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  #1  
Old 06-22-2021, 07:45 PM
airguy's Avatar
airguy airguy is offline
 
Join Date: Oct 2006
Location: Garden City, Tx
Posts: 5,546
Default The amazingly efficient wing on the -9

It's been a while since I did a really good cross country, I've made a few that qualified as XC since Sun 'n Fun, but nothing really good. Today everything lined up and I decided to go fly a bit. It's absolutely amazing what $100 of fuel can do.

I'm based in west Texas on a private strip, and decided to continue some efficiency testing that I've had in progress for a while, to get good numbers for transoceanic hops on a RTW trip. With that in mind, I topped off my tanks (67 gallons in the wing) and did a round robin tour from home, around the White Sands Missile Range, and back to home.

https://flightaware.com/live/flight/...20210622/1844Z

I wish there was a way to embed photos with descriptions in the body of a post without a file sharing site, but you'll just have to look at the attachments I suppose.

My route was 742 nautical miles, home-MAF-INK-SFL-ELP-KLRU-LAYEN intersection - TCS-ONM-CNX-CME-HOB-MAF-home. That kept me comfortably outside the restricted areas and MOA's.

In the interest of true efficiency testing, I took off and immediately reduced power to 2500 rpm, 21" map, and went lean of peak and added 4 degrees of timing to my ignition. Then I set my climb rate to 500fpm and activated the flight plan. As I climbed I added more throttle to keep 21", and I played with the mixture to keep my hottest cylinder between 390-400 - always lean, but rich enough to produce climb power. Around 12,000' I was out of throttle and dropped the climb rate to 400 fpm, and at about 15,000' I had to drop down to 300fpm for the rest of the climb - but keep in mind that at takeoff I was right at 1750 pounds and I was climbing at low power lean of peak. I settled in at 16,500 for the west bound leg and did a few mixture sweeps and adjusted my cylinder fuel flow trims (SDS injection) and get them all lined up happy, and then just proceeded to enjoy watching the scenery roll by. At 16,500' I was burning 6.0gph (about 40-50 LOP, Air-Fuel ratio in the low 16's) and showing consistently 143-144 ktas, with a DA of 18,568.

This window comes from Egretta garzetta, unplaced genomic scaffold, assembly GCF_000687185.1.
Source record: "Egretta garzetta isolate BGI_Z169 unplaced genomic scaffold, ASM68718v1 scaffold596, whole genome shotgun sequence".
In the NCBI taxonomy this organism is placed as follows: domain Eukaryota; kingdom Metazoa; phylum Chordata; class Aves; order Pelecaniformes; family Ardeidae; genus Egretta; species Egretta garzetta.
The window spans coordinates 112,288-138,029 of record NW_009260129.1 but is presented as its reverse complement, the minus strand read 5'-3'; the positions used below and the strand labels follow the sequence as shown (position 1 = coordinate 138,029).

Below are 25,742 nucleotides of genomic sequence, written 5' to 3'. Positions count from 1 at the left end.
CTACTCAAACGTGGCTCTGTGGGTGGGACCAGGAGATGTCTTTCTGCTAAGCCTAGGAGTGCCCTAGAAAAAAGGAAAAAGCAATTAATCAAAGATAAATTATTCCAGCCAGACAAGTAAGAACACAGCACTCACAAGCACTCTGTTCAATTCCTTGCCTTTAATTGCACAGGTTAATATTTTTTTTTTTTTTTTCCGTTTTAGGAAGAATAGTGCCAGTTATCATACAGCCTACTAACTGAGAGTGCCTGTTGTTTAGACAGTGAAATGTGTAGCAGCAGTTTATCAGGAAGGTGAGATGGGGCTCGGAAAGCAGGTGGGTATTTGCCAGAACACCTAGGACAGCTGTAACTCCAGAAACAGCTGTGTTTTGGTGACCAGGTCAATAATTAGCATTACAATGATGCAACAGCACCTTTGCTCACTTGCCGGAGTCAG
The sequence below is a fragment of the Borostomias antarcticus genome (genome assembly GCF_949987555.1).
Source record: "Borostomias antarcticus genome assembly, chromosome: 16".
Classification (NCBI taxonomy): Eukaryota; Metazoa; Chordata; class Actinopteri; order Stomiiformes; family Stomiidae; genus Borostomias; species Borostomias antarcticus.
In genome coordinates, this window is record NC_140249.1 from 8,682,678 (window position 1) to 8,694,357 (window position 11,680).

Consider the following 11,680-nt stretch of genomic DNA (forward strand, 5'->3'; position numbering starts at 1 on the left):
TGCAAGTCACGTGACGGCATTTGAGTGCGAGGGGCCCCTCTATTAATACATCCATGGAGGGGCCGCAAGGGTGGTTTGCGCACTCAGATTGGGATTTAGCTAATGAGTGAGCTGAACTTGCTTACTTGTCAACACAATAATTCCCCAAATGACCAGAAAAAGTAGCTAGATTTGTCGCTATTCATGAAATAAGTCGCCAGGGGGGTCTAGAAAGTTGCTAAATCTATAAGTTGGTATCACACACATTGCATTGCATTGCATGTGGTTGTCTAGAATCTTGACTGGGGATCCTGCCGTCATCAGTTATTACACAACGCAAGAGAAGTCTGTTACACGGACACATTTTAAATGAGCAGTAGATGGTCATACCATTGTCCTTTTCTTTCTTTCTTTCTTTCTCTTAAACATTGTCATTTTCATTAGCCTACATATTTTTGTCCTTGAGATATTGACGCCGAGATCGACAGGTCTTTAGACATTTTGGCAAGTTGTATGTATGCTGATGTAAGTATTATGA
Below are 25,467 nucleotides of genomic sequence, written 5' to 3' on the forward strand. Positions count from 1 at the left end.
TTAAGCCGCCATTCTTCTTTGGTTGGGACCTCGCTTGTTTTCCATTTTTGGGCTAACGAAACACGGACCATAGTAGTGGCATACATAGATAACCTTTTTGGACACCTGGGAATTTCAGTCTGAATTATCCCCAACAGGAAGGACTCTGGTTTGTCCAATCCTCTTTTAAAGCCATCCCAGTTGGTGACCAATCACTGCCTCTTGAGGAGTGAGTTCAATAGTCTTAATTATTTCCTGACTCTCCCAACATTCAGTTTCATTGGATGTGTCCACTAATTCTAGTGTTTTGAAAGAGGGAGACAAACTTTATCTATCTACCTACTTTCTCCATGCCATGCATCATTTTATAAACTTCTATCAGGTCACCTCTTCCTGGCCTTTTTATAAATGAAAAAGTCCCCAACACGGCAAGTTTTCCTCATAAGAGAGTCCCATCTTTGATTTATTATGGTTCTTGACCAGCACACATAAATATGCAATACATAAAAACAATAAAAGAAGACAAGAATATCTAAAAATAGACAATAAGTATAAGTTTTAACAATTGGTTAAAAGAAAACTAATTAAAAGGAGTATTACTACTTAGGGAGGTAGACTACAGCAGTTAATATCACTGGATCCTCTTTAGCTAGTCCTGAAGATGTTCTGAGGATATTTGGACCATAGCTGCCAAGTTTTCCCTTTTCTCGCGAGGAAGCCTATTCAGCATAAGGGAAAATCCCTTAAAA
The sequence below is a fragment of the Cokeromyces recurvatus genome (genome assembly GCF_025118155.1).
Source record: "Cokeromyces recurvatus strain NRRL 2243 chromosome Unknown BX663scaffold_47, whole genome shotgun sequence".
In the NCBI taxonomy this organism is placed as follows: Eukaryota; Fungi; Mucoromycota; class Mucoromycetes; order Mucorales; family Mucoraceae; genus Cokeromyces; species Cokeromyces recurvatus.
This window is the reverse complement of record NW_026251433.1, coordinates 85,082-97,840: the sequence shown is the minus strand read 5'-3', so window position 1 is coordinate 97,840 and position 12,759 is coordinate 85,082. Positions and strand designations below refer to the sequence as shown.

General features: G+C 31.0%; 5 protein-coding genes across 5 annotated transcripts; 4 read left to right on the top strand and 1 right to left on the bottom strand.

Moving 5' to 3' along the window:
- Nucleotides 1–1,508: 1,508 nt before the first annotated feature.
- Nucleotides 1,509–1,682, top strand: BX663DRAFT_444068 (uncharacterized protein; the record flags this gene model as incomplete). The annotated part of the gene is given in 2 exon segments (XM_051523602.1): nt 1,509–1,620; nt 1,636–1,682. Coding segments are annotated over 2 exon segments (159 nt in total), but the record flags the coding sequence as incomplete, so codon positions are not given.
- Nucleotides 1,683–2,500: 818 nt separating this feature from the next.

After making it west past El Paso and turning north, just before Truth or Consequences NM at LAYEN intersection I turned into the first half of the compass rose and climbed up to 17,500' for the remainder of the flight, at 300fpm. Temperature there was 28F and DA was 19,665. I was burning 5.8gph and making 143-144 ktas consistently. I turned east at Socorro and then southeast at Corona, and back home.

Total trip was 5 hours 8 minutes from crank to shutdown, including taxi. I covered 742 nautical air miles on less than 30.7 gallons of fuel - and that was burning automotive 93E10 from Walmart, all blood guts and feathers. Less than $100 actual fuel cost. That an average of 24.5 nautical miles per gallon, significantly better than my pickup. On my screenshots, the standard inboard tanks are bottom left and my outboard tanks (15.5 gallons each) are bottom right.

I took one screenshot at top-of-descent, and it shows range remaining in my tanks of 952 nautical miles, after having flown 5 hours and 742 nm. Another shot was taken of the screen at shutdown to show the flight timer and fuel remaining. It just absolutely blows my mind what this wing airfoil can do and how much it loves the high altitude.

Thanks again, VAN!
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Greg Niehues - SEL, IFR, Repairman Cert.
Garden City, TX VAF 2021 dues paid
N16GN flying 850 hrs and counting; IO360, SDS, WWRV200, Dynon HDX, IFD440, G5
Built an off-plan RV9A with too much fuel and too much HP. Should drop dead any minute now.

Last edited by airguy : 06-25-2021 at 08:10 AM.
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  #2  
Old 06-22-2021, 08:38 PM
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BlackhawkSP BlackhawkSP is offline